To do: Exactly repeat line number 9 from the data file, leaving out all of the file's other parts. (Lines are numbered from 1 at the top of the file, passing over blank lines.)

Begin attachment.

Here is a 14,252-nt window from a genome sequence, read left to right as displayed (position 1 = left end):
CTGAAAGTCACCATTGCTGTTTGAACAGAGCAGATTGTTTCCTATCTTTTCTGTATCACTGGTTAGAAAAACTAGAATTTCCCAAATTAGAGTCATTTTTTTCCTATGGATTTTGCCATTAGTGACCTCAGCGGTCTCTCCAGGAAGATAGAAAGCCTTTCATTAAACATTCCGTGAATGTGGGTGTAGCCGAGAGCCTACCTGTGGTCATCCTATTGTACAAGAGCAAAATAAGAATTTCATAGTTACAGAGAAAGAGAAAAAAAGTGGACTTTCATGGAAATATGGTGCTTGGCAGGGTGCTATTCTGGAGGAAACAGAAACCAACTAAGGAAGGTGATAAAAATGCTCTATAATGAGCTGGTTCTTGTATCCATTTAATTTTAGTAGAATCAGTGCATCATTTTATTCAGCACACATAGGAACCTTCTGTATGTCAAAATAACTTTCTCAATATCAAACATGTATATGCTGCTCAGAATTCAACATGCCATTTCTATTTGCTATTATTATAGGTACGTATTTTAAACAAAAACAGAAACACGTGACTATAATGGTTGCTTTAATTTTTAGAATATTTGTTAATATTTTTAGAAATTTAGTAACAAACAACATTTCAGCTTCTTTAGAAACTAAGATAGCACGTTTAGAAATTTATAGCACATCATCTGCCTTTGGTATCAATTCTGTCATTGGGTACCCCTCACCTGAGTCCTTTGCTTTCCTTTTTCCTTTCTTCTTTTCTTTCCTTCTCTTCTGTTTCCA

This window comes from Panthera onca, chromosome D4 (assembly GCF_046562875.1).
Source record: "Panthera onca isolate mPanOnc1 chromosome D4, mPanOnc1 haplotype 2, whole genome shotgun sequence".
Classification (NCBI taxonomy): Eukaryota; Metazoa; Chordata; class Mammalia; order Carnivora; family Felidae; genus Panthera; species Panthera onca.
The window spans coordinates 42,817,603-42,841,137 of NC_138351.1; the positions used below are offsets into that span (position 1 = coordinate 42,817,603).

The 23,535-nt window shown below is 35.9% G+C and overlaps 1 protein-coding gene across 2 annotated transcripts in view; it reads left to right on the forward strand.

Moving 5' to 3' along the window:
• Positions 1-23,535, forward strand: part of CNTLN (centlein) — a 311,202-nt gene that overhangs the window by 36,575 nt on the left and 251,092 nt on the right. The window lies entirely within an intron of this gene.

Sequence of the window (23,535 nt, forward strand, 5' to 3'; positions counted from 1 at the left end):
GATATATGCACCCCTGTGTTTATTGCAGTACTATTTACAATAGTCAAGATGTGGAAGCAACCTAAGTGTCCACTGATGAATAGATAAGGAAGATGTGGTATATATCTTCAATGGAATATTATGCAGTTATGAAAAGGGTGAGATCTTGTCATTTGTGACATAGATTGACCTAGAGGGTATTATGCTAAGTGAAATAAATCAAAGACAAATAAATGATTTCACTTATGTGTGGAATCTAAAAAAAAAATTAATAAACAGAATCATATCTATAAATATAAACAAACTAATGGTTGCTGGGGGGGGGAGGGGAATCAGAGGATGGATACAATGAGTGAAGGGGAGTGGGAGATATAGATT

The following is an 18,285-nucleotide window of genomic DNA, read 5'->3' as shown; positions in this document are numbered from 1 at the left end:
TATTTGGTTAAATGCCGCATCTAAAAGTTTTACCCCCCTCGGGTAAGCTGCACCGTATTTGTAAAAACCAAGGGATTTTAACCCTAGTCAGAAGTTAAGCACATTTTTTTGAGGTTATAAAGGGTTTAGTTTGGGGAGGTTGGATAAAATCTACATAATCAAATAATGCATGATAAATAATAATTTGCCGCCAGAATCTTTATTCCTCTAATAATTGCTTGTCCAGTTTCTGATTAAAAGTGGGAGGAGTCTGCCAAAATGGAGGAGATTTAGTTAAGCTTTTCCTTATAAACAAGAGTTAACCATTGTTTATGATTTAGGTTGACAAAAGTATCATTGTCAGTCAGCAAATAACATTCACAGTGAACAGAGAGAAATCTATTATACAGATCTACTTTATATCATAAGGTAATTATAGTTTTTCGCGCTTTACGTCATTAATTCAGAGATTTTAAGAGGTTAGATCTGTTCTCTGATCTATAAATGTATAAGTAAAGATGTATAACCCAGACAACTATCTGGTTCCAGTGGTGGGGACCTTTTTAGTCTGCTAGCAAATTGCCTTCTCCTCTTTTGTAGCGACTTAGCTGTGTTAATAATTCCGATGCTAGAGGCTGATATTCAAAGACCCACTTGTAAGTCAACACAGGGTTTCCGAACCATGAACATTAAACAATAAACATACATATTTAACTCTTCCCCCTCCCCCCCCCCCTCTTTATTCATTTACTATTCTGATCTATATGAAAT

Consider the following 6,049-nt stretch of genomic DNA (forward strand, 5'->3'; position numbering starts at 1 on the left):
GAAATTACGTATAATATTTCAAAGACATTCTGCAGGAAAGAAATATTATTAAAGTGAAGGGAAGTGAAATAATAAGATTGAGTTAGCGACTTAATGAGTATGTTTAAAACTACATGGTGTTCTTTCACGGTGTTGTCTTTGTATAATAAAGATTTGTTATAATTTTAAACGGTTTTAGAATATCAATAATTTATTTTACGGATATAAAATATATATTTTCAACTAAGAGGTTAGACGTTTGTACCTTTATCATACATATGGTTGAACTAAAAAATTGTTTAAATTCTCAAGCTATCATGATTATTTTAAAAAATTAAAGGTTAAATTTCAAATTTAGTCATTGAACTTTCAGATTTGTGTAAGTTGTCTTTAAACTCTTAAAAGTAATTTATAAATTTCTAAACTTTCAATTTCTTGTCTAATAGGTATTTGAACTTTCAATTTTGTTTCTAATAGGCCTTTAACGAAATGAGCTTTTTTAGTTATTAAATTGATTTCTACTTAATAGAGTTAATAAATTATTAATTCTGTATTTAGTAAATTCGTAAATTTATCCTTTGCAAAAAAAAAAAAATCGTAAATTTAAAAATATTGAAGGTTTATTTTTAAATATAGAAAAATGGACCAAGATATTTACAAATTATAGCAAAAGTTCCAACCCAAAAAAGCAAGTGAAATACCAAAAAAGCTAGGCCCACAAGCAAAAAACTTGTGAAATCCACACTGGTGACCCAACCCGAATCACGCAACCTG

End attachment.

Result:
• Positions 1-23,535, forward strand: part of CNTLN (centlein) — a 311,202-nt gene that overhangs the window by 36,575 nt on the left and 251,092 nt on the right. The window lies entirely within an intron of this gene.